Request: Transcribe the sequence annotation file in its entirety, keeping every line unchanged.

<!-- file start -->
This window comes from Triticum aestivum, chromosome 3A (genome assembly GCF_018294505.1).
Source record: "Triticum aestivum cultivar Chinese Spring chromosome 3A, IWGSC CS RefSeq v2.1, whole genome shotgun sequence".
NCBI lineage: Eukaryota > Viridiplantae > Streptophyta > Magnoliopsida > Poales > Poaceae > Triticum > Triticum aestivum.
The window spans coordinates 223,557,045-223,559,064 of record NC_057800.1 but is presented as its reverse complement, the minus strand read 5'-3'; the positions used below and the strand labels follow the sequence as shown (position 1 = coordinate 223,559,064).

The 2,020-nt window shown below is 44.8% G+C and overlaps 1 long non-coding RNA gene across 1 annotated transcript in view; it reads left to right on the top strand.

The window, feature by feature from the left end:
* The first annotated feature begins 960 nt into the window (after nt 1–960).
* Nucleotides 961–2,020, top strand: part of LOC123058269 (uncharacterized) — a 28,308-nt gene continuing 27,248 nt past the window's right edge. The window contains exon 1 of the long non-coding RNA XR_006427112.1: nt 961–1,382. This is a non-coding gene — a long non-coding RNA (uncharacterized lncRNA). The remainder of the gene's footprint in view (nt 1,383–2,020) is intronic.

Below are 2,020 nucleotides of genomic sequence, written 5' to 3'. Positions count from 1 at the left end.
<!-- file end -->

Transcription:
This window comes from Triticum aestivum, chromosome 3A (genome assembly GCF_018294505.1).
Source record: "Triticum aestivum cultivar Chinese Spring chromosome 3A, IWGSC CS RefSeq v2.1, whole genome shotgun sequence".
NCBI lineage: Eukaryota > Viridiplantae > Streptophyta > Magnoliopsida > Poales > Poaceae > Triticum > Triticum aestivum.
The window spans coordinates 223,557,045-223,559,064 of record NC_057800.1 but is presented as its reverse complement, the minus strand read 5'-3'; the positions used below and the strand labels follow the sequence as shown (position 1 = coordinate 223,559,064).

The 2,020-nt window shown below is 44.8% G+C and overlaps 1 long non-coding RNA gene across 1 annotated transcript in view; it reads left to right on the top strand.

The window, feature by feature from the left end:
* The first annotated feature begins 960 nt into the window (after nt 1–960).
* Nucleotides 961–2,020, top strand: part of LOC123058269 (uncharacterized) — a 28,308-nt gene continuing 27,248 nt past the window's right edge. The window contains exon 1 of the long non-coding RNA XR_006427112.1: nt 961–1,382. This is a non-coding gene — a long non-coding RNA (uncharacterized lncRNA). The remainder of the gene's footprint in view (nt 1,383–2,020) is intronic.

Below are 2,020 nucleotides of genomic sequence, written 5' to 3'. Positions count from 1 at the left end.